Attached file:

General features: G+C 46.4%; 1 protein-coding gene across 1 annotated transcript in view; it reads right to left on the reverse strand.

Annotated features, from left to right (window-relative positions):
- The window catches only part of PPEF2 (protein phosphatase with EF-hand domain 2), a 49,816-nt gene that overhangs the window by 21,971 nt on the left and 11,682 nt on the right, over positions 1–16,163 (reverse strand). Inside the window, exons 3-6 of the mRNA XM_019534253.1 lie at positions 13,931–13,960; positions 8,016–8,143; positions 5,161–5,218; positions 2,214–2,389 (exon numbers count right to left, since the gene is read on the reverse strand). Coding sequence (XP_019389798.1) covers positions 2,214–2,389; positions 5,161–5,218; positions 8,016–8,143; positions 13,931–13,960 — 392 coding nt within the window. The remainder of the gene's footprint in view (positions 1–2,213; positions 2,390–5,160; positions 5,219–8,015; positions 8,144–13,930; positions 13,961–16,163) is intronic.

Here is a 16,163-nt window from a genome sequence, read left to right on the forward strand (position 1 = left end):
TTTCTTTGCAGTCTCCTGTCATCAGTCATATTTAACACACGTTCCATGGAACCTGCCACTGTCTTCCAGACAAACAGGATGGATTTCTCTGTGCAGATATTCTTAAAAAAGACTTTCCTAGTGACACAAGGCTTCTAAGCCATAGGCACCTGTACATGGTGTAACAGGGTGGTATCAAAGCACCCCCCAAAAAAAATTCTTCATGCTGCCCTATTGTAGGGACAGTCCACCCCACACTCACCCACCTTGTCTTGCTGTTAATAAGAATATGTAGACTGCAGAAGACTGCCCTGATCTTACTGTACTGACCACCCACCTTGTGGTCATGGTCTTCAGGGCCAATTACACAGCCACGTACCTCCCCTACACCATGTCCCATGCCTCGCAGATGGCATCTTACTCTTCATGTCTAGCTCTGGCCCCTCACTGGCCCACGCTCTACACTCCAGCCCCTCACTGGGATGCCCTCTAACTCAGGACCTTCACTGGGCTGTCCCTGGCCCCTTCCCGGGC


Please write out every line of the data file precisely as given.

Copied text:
General features: G+C 46.4%; 1 protein-coding gene across 1 annotated transcript in view; it reads right to left on the reverse strand.

Annotated features, from left to right (window-relative positions):
- The window catches only part of PPEF2 (protein phosphatase with EF-hand domain 2), a 49,816-nt gene that overhangs the window by 21,971 nt on the left and 11,682 nt on the right, over positions 1–16,163 (reverse strand). Inside the window, exons 3-6 of the mRNA XM_019534253.1 lie at positions 13,931–13,960; positions 8,016–8,143; positions 5,161–5,218; positions 2,214–2,389 (exon numbers count right to left, since the gene is read on the reverse strand). Coding sequence (XP_019389798.1) covers positions 2,214–2,389; positions 5,161–5,218; positions 8,016–8,143; positions 13,931–13,960 — 392 coding nt within the window. The remainder of the gene's footprint in view (positions 1–2,213; positions 2,390–5,160; positions 5,219–8,015; positions 8,144–13,930; positions 13,961–16,163) is intronic.

Here is a 16,163-nt window from a genome sequence, read left to right on the forward strand (position 1 = left end):
TTTCTTTGCAGTCTCCTGTCATCAGTCATATTTAACACACGTTCCATGGAACCTGCCACTGTCTTCCAGACAAACAGGATGGATTTCTCTGTGCAGATATTCTTAAAAAAGACTTTCCTAGTGACACAAGGCTTCTAAGCCATAGGCACCTGTACATGGTGTAACAGGGTGGTATCAAAGCACCCCCCAAAAAAAATTCTTCATGCTGCCCTATTGTAGGGACAGTCCACCCCACACTCACCCACCTTGTCTTGCTGTTAATAAGAATATGTAGACTGCAGAAGACTGCCCTGATCTTACTGTACTGACCACCCACCTTGTGGTCATGGTCTTCAGGGCCAATTACACAGCCACGTACCTCCCCTACACCATGTCCCATGCCTCGCAGATGGCATCTTACTCTTCATGTCTAGCTCTGGCCCCTCACTGGCCCACGCTCTACACTCCAGCCCCTCACTGGGATGCCCTCTAACTCAGGACCTTCACTGGGCTGTCCCTGGCCCCTTCCCGGGC